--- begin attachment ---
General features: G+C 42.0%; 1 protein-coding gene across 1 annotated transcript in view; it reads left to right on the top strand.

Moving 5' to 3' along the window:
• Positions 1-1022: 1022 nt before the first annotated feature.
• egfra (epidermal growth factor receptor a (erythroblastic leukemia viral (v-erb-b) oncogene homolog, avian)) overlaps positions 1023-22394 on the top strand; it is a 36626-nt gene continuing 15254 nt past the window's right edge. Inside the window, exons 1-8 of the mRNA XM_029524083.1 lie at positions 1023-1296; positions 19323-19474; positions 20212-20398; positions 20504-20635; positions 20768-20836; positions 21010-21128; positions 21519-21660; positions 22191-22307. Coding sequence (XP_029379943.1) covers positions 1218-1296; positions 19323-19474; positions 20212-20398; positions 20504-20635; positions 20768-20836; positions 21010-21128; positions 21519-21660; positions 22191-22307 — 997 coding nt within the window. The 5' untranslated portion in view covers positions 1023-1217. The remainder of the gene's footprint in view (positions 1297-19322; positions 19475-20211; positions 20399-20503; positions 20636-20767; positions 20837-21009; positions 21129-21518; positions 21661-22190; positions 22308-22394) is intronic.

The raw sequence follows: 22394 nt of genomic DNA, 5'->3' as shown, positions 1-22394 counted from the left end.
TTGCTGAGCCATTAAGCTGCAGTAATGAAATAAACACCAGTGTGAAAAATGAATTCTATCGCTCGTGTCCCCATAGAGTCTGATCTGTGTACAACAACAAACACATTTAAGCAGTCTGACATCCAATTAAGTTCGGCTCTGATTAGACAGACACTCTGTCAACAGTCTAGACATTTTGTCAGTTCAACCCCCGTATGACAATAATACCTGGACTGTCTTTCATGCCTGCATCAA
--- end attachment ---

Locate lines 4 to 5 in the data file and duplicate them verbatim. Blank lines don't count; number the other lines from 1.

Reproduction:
• egfra (epidermal growth factor receptor a (erythroblastic leukemia viral (v-erb-b) oncogene homolog, avian)) overlaps positions 1023-22394 on the top strand; it is a 36626-nt gene continuing 15254 nt past the window's right edge. Inside the window, exons 1-8 of the mRNA XM_029524083.1 lie at positions 1023-1296; positions 19323-19474; positions 20212-20398; positions 20504-20635; positions 20768-20836; positions 21010-21128; positions 21519-21660; positions 22191-22307. Coding sequence (XP_029379943.1) covers positions 1218-1296; positions 19323-19474; positions 20212-20398; positions 20504-20635; positions 20768-20836; positions 21010-21128; positions 21519-21660; positions 22191-22307 — 997 coding nt within the window. The 5' untranslated portion in view covers positions 1023-1217. The remainder of the gene's footprint in view (positions 1297-19322; positions 19475-20211; positions 20399-20503; positions 20636-20767; positions 20837-21009; positions 21129-21518; positions 21661-22190; positions 22308-22394) is intronic.

The raw sequence follows: 22394 nt of genomic DNA, 5'->3' as shown, positions 1-22394 counted from the left end.